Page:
The Linnan and Steckler framework for process evaluation of public health interventions and research will be used to evaluate the implementation process for this study at patient and HCP level . The feasibility of the implementation strategy, barriers and facilitators for implementing the guideline, and the satisfaction of the participants (HCPs as well as patients) with the intervention are measured using questionnaires. In order to gain more in-depth knowledge on the satisfaction and experiences of the participants, semi-structured qualitative interviews with both HCPs and patients are conducted.
Subsequent to the process evaluation, a subgroup evaluation analysis amongst participating patients will be performed. Using an explorative qualitative design with semi-structured interviews, 10 patients from four ethnic backgrounds (i.e., Dutch, Moroccan, Turkish, and Surinam, which are the most common ethnicities in the city of Amsterdam) will be interviewed to gain insight into their experiences with this study (e.g., the recruitment process, the intervention received). The differences in experiences between these ethnic groups will be mapped in order to gain insight into possible barriers and facilitators in involving various ethnic groups in future (implementation) research.
The sample size calculation is based on a hypothesized 10 % improvement of the primary outcome measure back beliefs of LBP patients (measured using the Back Beliefs Questionnaire). An intra-class correlation coefficient (ICC) of 0.05 is applied to adjust for the cluster randomisation design. Assuming a 10 % improvement of a mean score of 26.5 (95%BI 26.1-26.8, SD 6) on the Back Beliefs Questionnaire, and applying an ICC of 0.05, the necessary sample size amounts to 500 patients. This calculation takes into account a dropout-rate of 20 %, power (1-beta) of 0.90 and an alpha of 0.05. The sample size is calculated at patient level, because the primary outcome measure of this study is back beliefs of patients.
HCPs will be assigned to one of the four clusters. The clusters sequentially receive the intervention, and the moment of intervention rollout within one cluster the unit of randomisation is (Fig. 1). Randomisation is performed by means of computer-generated allocation. Patients are blinded to group assignment.
The allocation is not concealed from HCPs or for the researchers, because the start of the intervention (i.e., organising or receiving the CME training) is an obvious point in time that does not lend itself for blinding. An independent research assistant will perform the allocation sequence, enrolling of participants, and assignment of participants to groups.
Data on outcome measures will be gathered at baseline, at 3, 6, and 12 months follow-up. Data will be compared between intervention and control group. Two (longitudinal) analyses will be performed: 1) a crude analysis of outcome measures, and 2) an analysis of outcome measures adjusted for prognostic dissimilarities, confounding, and effect modification. Multilevel analyses will be performed to take into account repeated measurements in participants as well as the effects of clustering in this study. Clusters will be taken into account in this analysis as fixed effects. All analyses will be performed according to the intention-to-treat principle. Multilevel analyses will be performed using MlWin 2.0. Linear and logistic regression analyses will be performed using SPSS.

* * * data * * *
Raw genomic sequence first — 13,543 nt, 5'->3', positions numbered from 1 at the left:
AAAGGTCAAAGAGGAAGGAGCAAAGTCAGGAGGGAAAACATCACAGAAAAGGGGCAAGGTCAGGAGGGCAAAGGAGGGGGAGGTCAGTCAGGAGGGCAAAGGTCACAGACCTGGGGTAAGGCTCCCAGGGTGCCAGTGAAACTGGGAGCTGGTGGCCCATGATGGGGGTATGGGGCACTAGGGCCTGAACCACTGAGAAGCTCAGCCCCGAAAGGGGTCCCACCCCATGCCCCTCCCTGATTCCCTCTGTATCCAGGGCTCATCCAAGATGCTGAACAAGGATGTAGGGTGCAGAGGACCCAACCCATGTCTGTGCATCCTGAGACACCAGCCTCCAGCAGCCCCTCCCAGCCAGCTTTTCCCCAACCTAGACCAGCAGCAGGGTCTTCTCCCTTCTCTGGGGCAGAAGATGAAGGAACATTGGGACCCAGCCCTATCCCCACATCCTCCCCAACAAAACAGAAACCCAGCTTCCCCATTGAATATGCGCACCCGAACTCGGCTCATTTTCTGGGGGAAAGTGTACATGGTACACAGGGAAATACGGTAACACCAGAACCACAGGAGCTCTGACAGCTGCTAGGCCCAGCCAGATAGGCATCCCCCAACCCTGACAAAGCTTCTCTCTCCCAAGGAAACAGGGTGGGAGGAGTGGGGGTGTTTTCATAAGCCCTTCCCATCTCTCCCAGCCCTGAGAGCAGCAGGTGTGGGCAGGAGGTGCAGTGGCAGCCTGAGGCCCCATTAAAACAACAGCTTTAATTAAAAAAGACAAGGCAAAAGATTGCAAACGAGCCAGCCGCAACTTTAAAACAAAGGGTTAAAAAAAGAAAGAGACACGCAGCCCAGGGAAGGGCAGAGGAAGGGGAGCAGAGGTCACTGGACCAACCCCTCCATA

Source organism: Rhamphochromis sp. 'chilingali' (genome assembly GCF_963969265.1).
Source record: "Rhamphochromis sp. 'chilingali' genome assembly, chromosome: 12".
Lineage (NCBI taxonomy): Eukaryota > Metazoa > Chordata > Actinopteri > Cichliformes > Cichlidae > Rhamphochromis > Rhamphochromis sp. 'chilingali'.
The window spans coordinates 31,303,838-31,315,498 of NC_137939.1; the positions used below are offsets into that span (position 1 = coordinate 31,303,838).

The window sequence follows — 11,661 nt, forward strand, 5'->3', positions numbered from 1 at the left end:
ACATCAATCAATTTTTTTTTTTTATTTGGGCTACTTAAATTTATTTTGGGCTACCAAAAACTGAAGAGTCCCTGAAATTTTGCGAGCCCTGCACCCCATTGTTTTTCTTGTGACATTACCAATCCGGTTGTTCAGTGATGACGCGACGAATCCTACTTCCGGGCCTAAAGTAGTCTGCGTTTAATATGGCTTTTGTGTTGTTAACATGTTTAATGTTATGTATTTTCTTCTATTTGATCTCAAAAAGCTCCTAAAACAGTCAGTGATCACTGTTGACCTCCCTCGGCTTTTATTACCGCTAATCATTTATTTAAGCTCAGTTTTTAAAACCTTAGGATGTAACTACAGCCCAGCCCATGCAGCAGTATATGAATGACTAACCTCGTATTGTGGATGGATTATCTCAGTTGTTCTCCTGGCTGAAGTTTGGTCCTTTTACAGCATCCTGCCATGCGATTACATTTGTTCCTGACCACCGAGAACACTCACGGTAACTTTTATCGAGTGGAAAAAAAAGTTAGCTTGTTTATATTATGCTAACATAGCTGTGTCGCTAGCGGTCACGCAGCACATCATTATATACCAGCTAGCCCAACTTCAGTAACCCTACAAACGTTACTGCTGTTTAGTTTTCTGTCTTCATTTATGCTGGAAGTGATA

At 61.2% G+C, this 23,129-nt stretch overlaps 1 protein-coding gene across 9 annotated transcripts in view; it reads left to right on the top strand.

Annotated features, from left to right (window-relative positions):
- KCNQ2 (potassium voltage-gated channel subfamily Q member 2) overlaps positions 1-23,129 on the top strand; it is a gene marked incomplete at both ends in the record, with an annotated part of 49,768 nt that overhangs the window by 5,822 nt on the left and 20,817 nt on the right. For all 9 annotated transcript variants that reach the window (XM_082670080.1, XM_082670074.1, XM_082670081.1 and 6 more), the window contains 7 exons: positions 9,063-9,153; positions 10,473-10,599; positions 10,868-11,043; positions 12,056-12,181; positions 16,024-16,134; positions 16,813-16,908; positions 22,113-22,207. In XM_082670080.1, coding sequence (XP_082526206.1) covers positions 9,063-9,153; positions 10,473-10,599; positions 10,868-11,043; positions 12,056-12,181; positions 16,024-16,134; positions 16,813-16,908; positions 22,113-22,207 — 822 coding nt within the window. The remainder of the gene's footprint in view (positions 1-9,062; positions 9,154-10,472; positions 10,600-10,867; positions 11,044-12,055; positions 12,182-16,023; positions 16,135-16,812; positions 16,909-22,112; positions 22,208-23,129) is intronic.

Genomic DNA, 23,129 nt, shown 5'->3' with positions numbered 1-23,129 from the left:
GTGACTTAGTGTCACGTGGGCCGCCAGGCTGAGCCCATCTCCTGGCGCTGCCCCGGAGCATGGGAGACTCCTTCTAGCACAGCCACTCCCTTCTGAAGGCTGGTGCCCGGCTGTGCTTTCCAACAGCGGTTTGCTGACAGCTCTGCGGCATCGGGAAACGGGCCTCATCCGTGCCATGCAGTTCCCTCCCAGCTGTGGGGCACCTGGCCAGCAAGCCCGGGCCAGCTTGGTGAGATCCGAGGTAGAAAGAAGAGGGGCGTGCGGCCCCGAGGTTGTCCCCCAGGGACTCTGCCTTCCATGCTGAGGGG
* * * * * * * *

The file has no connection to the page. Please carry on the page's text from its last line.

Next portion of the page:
An economic evaluation will be performed to measure and analyse the cost differences between the current implementation strategy and passive dissemination of the guideline in relation to the effect differences between the two groups. Direct costs related to health care utility as well as indirect costs related to productivity losses due to absenteeism and presenteeism will be analysed. Costs of the implementation strategy will be measured, valued and analysed using a bottom-up approach. Health care consumption and productivity losses will be valued using Dutch guideline prices.
Cost-effectiveness and cost-utility analyses will be performed from a societal perspective. Functional status and quality of life of the patients will be taken as outcome measures for the economic evaluation. To calculate incremental cost-effectiveness ratios (ICER) and cost-utility ratios, the differences in mean costs between the two groups will be divided by their differences in outcome measures. Confidence intervals (95 %) will be estimated using bootstrapping methods with a minimum of 5.000 replications . Uncertainty of the ICERs will be graphically presented in a cost-effectiveness plane (CE plane), as well as cost-effectiveness acceptability curves (CEAC) [24, 25].
At last, a budget impact analysis will extrapolate the results of the economic evaluation to a period of 5 years in order to estimate the financial costs of applying this implementation strategy on a larger scale. This analysis will be performed from several perspectives (i.e., societal, government, and insurance) and several scenarios for application of this implementation strategy.
This paper presents the design of a stepped-wedge cluster-randomised controlled trial to evaluate the (cost-) effectiveness of a multifaceted strategy to implement the Dutch multidisciplinary care guideline for nonspecific LBP. While back pain is a threat to the quality of (working) life of patients, it’s high prevalence and related costs are an enormous burden to society as well.
It is known that non-specific LBP in certain patients (i.e., those with yellow flags) has an important psychological compound, with beliefs about back pain playing an important role in the development of back pain disability and return to work of LBP patients [14, 15, 26–28]. Various studies have shown that these patients may believe that back pain is a serious, long-lasting, and disabling problem, which in turn influences health outcomes of these patients [29, 30]. It is the health care provider’s task to tackle these negative beliefs and improve patients’ self-management, and thus relieving the high health care utility and costs due to LBP.